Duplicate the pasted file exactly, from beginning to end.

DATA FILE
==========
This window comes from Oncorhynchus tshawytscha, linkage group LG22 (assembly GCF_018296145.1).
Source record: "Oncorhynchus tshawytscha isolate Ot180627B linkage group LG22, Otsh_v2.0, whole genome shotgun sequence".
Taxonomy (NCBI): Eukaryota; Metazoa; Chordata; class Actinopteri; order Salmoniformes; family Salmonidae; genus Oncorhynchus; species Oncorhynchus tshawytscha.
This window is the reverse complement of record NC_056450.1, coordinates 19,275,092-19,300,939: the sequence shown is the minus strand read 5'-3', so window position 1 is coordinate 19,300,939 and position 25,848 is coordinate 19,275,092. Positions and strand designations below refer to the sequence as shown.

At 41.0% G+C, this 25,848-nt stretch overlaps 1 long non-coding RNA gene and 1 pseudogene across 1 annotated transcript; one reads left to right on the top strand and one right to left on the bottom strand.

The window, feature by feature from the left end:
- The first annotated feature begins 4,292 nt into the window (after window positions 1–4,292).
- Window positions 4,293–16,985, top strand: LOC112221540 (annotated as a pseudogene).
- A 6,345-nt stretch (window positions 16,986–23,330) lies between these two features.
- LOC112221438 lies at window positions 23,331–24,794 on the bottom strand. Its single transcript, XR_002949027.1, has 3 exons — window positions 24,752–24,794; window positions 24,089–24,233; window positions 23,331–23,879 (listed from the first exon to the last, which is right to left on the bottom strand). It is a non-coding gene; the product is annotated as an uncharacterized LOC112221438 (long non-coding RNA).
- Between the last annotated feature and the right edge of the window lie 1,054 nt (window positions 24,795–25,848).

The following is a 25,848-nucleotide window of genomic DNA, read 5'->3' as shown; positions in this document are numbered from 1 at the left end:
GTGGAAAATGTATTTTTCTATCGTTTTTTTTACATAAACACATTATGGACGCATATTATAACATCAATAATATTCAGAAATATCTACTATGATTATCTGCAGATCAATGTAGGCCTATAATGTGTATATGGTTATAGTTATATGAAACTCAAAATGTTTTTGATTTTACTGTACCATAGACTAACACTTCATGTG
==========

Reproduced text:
This window comes from Oncorhynchus tshawytscha, linkage group LG22 (assembly GCF_018296145.1).
Source record: "Oncorhynchus tshawytscha isolate Ot180627B linkage group LG22, Otsh_v2.0, whole genome shotgun sequence".
Taxonomy (NCBI): Eukaryota; Metazoa; Chordata; class Actinopteri; order Salmoniformes; family Salmonidae; genus Oncorhynchus; species Oncorhynchus tshawytscha.
This window is the reverse complement of record NC_056450.1, coordinates 19,275,092-19,300,939: the sequence shown is the minus strand read 5'-3', so window position 1 is coordinate 19,300,939 and position 25,848 is coordinate 19,275,092. Positions and strand designations below refer to the sequence as shown.

At 41.0% G+C, this 25,848-nt stretch overlaps 1 long non-coding RNA gene and 1 pseudogene across 1 annotated transcript; one reads left to right on the top strand and one right to left on the bottom strand.

The window, feature by feature from the left end:
- The first annotated feature begins 4,292 nt into the window (after window positions 1–4,292).
- Window positions 4,293–16,985, top strand: LOC112221540 (annotated as a pseudogene).
- A 6,345-nt stretch (window positions 16,986–23,330) lies between these two features.
- LOC112221438 lies at window positions 23,331–24,794 on the bottom strand. Its single transcript, XR_002949027.1, has 3 exons — window positions 24,752–24,794; window positions 24,089–24,233; window positions 23,331–23,879 (listed from the first exon to the last, which is right to left on the bottom strand). It is a non-coding gene; the product is annotated as an uncharacterized LOC112221438 (long non-coding RNA).
- Between the last annotated feature and the right edge of the window lie 1,054 nt (window positions 24,795–25,848).

The following is a 25,848-nucleotide window of genomic DNA, read 5'->3' as shown; positions in this document are numbered from 1 at the left end:
GTGGAAAATGTATTTTTCTATCGTTTTTTTTACATAAACACATTATGGACGCATATTATAACATCAATAATATTCAGAAATATCTACTATGATTATCTGCAGATCAATGTAGGCCTATAATGTGTATATGGTTATAGTTATATGAAACTCAAAATGTTTTTGATTTTACTGTACCATAGACTAACACTTCATGTG